Wide ranging case study examples from Africa, Asia and Latin America including national policy making, local level planning and projects focusing on livestock, forestry and conservation. The document covers entry points, tools and methods, capacity building, gender information, linkages and institutionalization. Summarizes key lessons learned and gives a list of best practice guidelines.
Available at: www.ifpri.org/2020/nw/report/2020nw-rp02.pdf FAO, 1999. Participation and Information: The Key to Gender Responsive Agricultural Policy.
This document is a synthesis of several documents (including 10 case studies) which gives an overview of issues including: types of agricultural planning; tools and methods to analyse diversity; social and economic trends - impact on rural women's livelihoods and work. This document can be considered as a good introduction to the debate around policy making and planning.
Available at: www.fao.org/docrep/x2950e/x2950e00.htm
The purpose of the guide is to support participatory planning of irrigation schemes and the integration of socio-economic and gender issues in the planning process. The ultimate aim is to improve irrigation scheme performance, while strengthening the position of rural women and disadvantaged groups. SEAGA is an approach to development based on an analysis of the socio-economic factors and participatory identification of women’s and men’s priorities and potentials. The objective of the SEAGA approach is to close the gaps between what people need and what development delivers.
The SEAGA approach has three guiding principles:
1) Gender roles are key;
2) Disadvantaged people are priority;
3) Participation is essential.
The Irrigation Sector Guide Irrigation is just one piece of the complete SEAGA Package. Three Handbooks are available that describe specific tools. The “Field-level Handbook” is written for development practitioners who work directly with local communities. The “Intermediate-level Handbook” is for those who work in institutions and organizations that link macro-level policies to the field level, including government ministries, trade associations, educational and research institutions and civil society groups. The “Macro-level Handbook” is for planners and policy makers, at both national and international levels. All three handbooks draw upon the concepts and linkages described in detail in the “SEAGA Framework and Users Reference”.
Available at: http://www.fao.org/sd/seaga/downloads/En/IrrigationEn.pdf
Hamdy A, 2002. Role of Gender Issues in Water Resources Management and Irrigated Agriculture, Proceedings of the CIHEAM/MAI.BARI Special Session in the First Regional Conference on Perspectives of Arab Water Cooperation: Challenges, Constraints and Opportunities, Cairo.
Jackson C, 1998. “Gender, irrigation and environment: Arguing for agency,” Agriculture and Human Values, 15, pp. 313-324.
Kabeer, N. and Tran Thi Van Anh, 2000. Leaving the Ricefields but not the Countryside:
Gender Livelihood Diversification and Pro-Poor Growth in Rural Vietnan, Occasional
Paper No. 13, Geneva: UNRISD.
Khadouja, M, 2005. Law, Gender and Irrigation Water Management, Faculté des Sciences Juridique, Politiques et Sociales, Ariana, Tunisia.
Van Koppen, B, 1998. More Jobs per Drop: Targeting Irrigation to Poor Women and Men. Amsterdam: The Royal Tropical Institute (KIT).
This book analyzes the role of governmental and non-governmental irrigation agencies in including or excluding poor men and especially poor women as right holders, using a review of literature from across the world plus two in-depth filed studies on irrigation support for rice cultivation. In Southwest Burkina Faso, where rice cultivation is a female cropping system, a state-financed rice valley development project is studied. In Bangladesh, where irrigated rice cultivation is a male cropping system, the focus is on NGO-supported ownership of private pumps by groups of functionally landless women who sell the water as well as using it to irrigate their own household land. This empirical basis is then used to identify factors that are critical to effective targeting of organizational, technical and financial support by agencies.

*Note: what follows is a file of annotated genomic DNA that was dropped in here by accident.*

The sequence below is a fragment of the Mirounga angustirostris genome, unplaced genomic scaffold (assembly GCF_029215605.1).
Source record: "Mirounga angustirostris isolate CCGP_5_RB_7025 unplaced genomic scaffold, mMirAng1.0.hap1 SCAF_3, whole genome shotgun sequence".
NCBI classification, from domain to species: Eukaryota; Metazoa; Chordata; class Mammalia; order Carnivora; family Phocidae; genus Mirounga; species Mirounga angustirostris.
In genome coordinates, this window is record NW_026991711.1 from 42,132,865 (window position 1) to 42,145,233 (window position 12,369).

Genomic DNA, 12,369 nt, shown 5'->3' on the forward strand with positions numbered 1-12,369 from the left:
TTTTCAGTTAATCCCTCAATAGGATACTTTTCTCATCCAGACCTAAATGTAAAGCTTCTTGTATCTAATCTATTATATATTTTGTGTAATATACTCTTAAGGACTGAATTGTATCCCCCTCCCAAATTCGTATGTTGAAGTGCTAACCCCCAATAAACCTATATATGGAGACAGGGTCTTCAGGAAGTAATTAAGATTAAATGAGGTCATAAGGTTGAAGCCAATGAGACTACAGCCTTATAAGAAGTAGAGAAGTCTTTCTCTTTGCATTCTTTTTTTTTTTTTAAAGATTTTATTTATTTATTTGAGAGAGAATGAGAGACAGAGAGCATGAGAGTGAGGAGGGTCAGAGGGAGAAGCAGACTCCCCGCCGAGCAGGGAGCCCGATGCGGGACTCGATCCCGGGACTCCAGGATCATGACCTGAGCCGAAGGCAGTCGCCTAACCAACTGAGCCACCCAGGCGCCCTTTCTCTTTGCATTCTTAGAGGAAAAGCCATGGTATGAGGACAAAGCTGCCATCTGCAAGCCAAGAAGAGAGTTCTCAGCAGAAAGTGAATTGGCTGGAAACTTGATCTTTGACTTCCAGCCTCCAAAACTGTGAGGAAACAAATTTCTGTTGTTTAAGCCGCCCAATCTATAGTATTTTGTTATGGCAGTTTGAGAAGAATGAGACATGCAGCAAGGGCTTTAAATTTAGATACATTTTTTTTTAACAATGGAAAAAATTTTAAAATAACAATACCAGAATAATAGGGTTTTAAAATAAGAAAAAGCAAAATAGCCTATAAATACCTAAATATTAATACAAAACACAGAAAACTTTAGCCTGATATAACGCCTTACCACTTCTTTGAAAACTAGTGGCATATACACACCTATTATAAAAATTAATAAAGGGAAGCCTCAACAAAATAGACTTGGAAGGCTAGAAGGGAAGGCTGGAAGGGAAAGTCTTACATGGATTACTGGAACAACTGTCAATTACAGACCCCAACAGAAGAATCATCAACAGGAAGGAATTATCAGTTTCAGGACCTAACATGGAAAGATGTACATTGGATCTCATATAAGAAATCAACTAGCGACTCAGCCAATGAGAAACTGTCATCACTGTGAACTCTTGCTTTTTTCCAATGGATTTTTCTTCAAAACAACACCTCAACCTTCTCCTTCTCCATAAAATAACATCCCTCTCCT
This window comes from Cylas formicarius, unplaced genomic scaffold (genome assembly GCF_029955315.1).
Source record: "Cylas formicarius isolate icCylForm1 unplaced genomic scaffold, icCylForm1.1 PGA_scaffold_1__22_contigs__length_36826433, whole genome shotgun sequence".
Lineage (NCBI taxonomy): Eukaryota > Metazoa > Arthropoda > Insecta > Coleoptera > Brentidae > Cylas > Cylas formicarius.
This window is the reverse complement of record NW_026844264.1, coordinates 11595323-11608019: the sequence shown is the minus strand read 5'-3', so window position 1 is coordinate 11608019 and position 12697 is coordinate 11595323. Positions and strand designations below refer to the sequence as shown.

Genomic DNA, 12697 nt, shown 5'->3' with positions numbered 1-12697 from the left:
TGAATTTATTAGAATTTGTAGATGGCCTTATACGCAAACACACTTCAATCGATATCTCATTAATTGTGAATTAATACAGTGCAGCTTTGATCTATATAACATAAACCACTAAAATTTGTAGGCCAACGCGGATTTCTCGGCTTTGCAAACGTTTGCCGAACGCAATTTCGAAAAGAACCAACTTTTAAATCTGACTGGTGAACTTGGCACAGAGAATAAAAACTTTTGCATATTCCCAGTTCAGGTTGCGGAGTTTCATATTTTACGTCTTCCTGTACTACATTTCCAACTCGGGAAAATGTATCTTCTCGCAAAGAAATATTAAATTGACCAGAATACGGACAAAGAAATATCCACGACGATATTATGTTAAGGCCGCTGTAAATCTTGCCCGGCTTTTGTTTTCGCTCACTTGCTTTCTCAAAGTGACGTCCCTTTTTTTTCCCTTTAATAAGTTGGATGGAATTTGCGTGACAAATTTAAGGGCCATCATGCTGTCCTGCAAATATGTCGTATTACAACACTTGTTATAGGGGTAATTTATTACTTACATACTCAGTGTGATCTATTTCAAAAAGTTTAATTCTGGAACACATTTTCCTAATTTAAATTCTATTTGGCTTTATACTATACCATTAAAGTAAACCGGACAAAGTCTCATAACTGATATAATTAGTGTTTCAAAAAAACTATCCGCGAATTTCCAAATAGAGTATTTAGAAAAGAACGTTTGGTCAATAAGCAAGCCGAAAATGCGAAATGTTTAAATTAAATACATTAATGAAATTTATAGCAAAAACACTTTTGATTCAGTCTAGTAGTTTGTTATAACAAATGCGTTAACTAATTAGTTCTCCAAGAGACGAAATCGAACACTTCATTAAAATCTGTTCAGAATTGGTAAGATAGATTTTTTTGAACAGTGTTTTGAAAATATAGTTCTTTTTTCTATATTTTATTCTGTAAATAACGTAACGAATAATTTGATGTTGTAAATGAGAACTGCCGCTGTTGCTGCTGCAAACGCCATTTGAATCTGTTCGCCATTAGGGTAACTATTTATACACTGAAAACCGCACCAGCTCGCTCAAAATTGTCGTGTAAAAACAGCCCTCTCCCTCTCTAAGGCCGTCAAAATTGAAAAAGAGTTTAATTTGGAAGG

van Koppen, B, 1999. Sharing the Last Drop: Water Scarcity, Irrigation and Gendered Poverty Eradication, International Water Management Institute, Colombo, Sri Lanka.
van Koppen, B, 1999. “Targeting irrigation support to poor women and men,” International Journal of Water Resources Development, 15(1/2), pp.121-140.
van Koppen, B, 2002. A Gender Performance Indicator for Irrigation: Concepts Tools and Applications, IWMI Research Report 59, Colombo: IWMI.http://cgiar.org/iwmi/reps.htm.
van Koppen, B, 2003. Towards a Gender and Water Index, Colombo: IWMI, E-Conference Paper, Available at: http://www.genderwateralliance.org/english/econference.asp.
van Koppen, B. and S, Mahmud, 1996. Women and Water Pumps in Bangladesh: The impact of participation in irrigation groups on women’s status. London: Intermediate Technology Publications.
Koopman, J., Kweka, R., Mboya, M. and S.M. Wangwe, 2001. Community participation in traditional irrigation scheme rehabilitation projects in Tanzania: Report of a collaborative research project. Dar es Salaam: Irrigation Section, Ministry of Agriculture and Cooperatives.
This report presents the results of a collaborative research project involving Irrigation Section staff, the Economic and Social Research Foundation of Dar es Salaam, and villagers in three research sites in Tanzania. The research aimed at learning how government and NGOs can better support community participation in the rehabilitation projects and in the formation of irrigators’ organizations. The research found compelling evidence that the participation of many different groups (men, women, owners, tenants) in the planning and implementation of rehabilitation projects and in the formation of irrigators’ organisations enhances the technical, social, economic and environmental sustainability of irrigation schemes. It also found that the costs and benefits of rehabilitation are very unevenly distributed among farmers, but village-led efforts to increase equity, especially by giving landless groups more secure access to land, can significantly increase participation in the rehabilitation and the operation of schemes, which in turns improves the prospects for their sustainability.